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Professor invited into Basketball Hall of Fame

By John Pickhaver
On April 18, 2012

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Former NBA All-Star Reggie Miller will soon be inducted into the Naismith Memorial Hall of Fame. Miller will join an exclusive group of basketball legends such as Michael "Air" Jordan and Julius "Dr. J" Erving in the mecca of all basketball halls of fame. 

Another inductee, however, is a little bit closer to home than the former Indiana Pacer and will also be among basketball's greatest legends. Henry "Hank" Nichols, '58 A&S, and a long-time University faculty member, will take center court with Miller and five other individuals in this September's ceremony in Springfield, Mass.

Nichols, a native of Niagara Falls, N.Y., was a standout baseball star in his undergraduate years at the University.  

Serving as team captain in his senior season, Nichols played catcher and helped lead the team in a successful run in the NCAA tournament, earning the team's most valuable player award.  

Upon graduating from the University, Nichols served in the Marine Corps and played three seasons of minor league baseball with the Cincinnati Reds organization. 

Later, Nichols obtained a master's degree in education at the University and a doctorate in educational administration from Duke University before once again returning to the University as a professor in the education and human services department, a department. Later, he became the department chair for an astounding 26 years.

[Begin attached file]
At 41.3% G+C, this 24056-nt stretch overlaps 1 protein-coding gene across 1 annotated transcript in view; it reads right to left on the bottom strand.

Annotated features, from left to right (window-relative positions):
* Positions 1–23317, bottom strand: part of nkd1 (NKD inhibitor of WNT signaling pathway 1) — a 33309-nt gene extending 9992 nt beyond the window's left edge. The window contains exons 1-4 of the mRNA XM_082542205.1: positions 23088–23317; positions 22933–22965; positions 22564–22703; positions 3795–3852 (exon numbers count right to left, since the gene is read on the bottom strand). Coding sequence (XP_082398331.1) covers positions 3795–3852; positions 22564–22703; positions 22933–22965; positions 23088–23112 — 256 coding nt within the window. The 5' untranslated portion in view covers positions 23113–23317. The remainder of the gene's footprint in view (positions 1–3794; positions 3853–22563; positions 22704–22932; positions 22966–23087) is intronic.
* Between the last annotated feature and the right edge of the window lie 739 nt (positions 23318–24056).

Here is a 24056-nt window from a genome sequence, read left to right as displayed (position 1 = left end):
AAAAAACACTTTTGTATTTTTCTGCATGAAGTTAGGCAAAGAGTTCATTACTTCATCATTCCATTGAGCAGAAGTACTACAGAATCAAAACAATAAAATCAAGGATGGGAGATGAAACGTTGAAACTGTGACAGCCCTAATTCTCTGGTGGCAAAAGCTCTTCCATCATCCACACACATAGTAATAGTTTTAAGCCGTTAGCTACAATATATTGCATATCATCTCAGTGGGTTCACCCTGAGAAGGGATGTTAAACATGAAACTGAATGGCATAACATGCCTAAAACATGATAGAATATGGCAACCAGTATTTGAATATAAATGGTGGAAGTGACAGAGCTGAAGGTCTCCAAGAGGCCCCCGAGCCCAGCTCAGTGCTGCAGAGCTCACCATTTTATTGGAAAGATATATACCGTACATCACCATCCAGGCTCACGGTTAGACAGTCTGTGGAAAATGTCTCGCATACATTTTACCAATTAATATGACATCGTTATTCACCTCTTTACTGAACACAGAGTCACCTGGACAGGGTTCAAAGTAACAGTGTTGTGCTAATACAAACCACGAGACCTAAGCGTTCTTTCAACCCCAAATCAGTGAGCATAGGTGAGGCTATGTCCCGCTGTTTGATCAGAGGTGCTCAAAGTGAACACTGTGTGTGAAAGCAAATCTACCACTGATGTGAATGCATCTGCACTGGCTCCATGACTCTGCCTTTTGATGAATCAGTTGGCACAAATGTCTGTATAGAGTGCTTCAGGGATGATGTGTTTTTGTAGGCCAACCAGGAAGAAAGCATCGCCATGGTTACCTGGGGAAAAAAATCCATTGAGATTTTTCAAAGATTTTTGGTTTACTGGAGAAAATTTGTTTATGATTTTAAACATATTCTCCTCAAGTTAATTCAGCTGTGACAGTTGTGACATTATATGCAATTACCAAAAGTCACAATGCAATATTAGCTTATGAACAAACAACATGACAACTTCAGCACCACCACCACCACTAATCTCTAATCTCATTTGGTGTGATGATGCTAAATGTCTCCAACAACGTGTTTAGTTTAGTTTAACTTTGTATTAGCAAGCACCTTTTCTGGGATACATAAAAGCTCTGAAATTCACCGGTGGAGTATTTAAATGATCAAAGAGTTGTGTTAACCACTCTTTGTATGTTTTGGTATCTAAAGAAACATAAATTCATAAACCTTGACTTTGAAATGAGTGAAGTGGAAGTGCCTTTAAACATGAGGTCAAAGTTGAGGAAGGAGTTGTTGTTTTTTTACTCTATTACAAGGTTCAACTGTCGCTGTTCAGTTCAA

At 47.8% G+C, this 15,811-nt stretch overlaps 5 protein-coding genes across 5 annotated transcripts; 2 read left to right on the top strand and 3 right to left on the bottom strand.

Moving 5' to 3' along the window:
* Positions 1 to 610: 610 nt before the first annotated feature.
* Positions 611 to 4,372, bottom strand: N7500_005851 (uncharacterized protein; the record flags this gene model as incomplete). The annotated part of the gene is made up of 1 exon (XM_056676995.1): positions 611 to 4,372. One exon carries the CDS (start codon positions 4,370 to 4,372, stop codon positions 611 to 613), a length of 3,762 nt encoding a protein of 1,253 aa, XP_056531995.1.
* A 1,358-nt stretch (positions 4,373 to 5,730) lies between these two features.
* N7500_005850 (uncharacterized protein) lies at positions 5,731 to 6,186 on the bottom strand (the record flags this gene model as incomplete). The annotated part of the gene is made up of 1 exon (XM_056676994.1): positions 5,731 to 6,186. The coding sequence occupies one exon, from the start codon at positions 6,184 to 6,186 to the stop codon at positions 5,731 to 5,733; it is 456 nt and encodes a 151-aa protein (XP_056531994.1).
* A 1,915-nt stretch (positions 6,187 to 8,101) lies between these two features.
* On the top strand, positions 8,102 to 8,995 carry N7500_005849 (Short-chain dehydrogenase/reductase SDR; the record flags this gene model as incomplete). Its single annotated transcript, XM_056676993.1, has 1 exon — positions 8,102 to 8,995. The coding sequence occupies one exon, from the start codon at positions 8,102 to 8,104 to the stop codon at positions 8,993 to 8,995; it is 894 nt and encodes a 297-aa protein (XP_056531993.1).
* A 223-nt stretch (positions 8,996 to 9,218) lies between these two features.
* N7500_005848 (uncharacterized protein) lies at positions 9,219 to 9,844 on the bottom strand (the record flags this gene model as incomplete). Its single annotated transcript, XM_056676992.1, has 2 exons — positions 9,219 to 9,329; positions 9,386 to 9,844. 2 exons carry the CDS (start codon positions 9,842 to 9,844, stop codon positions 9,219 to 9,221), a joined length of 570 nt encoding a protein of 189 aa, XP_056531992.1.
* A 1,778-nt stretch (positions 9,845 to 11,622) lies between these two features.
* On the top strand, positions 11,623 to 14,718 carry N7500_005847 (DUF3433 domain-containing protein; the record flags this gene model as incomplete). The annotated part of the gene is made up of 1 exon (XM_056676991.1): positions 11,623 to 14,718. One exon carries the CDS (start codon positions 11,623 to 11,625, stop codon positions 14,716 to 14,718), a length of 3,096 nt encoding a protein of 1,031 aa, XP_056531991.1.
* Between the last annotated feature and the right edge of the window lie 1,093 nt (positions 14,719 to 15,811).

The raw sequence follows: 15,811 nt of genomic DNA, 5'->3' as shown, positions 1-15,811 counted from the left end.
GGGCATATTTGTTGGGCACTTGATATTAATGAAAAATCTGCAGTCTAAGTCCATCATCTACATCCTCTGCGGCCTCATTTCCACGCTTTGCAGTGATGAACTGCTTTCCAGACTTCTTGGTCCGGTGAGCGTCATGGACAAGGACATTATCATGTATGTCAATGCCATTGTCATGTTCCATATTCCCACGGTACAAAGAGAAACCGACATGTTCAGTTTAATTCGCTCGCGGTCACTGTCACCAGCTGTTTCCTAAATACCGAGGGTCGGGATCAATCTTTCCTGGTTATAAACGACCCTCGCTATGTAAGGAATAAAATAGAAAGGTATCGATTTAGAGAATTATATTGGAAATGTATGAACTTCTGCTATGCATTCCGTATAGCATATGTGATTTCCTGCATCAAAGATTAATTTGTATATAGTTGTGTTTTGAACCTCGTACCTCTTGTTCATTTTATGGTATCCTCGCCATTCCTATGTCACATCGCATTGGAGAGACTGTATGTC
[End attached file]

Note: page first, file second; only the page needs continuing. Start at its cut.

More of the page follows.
While these accomplishments certainly are impressive, they are not your typical prerequisites to gain entry into basketball's hallowed hall of fame. That is because, on top of all his baseball success, his service to his country and his achievements in academia, Nichols was one of the most preeminent college basketball referees in the history of the game. 

During his tenure in the NCAA, Nichols officiated in 13 Atlantic Coast Conference Championships and 10 NCAA Final Fours, including six national championship games. Beyond the NCAA, Nichols also officiated in two Summer Olympic Games.  

He worked full time as a professor at the University throughout all of it.

The Wednesday before this year's Final Four, Nichols received a call on the ninth hole at Horsham Valley Golf Club informing him of the great news. 

"As soon I got off the phone, I hit my next shot about 50 yards over the green," Nichols says. "The adrenaline was flowing." Nichols celebrated with his friend on the fairway and then called his four kids with the news. 

During his days at the University, before the baseball season, Nichols also played on the freshman basketball team, which led him to his first referee gig. As a college freshman, Nichols called CYO doubleheaders for $5 every Wednesday night, using the money to pay his way to his then-girlfriend's high school prom.

Never did Nichols think his days calling games in the tiny gyms of local suburban Philadelphia parishes would launch a career that would ultimately lead to the hall of fame. 

"The only thing I was thinking about during those games was trying to keep everybody from killing me," Nichols says.  "I was just 19 years old and didn't really know what I was doing." 

The more games Nichols officiated the better he became. Back home, he passed the referee certification test and the rest was history.  

Nichols went on to become a big-time college basketball official and was a part of some of the sport's most thrilling games in front of thousands of wild and enthusiastic fans.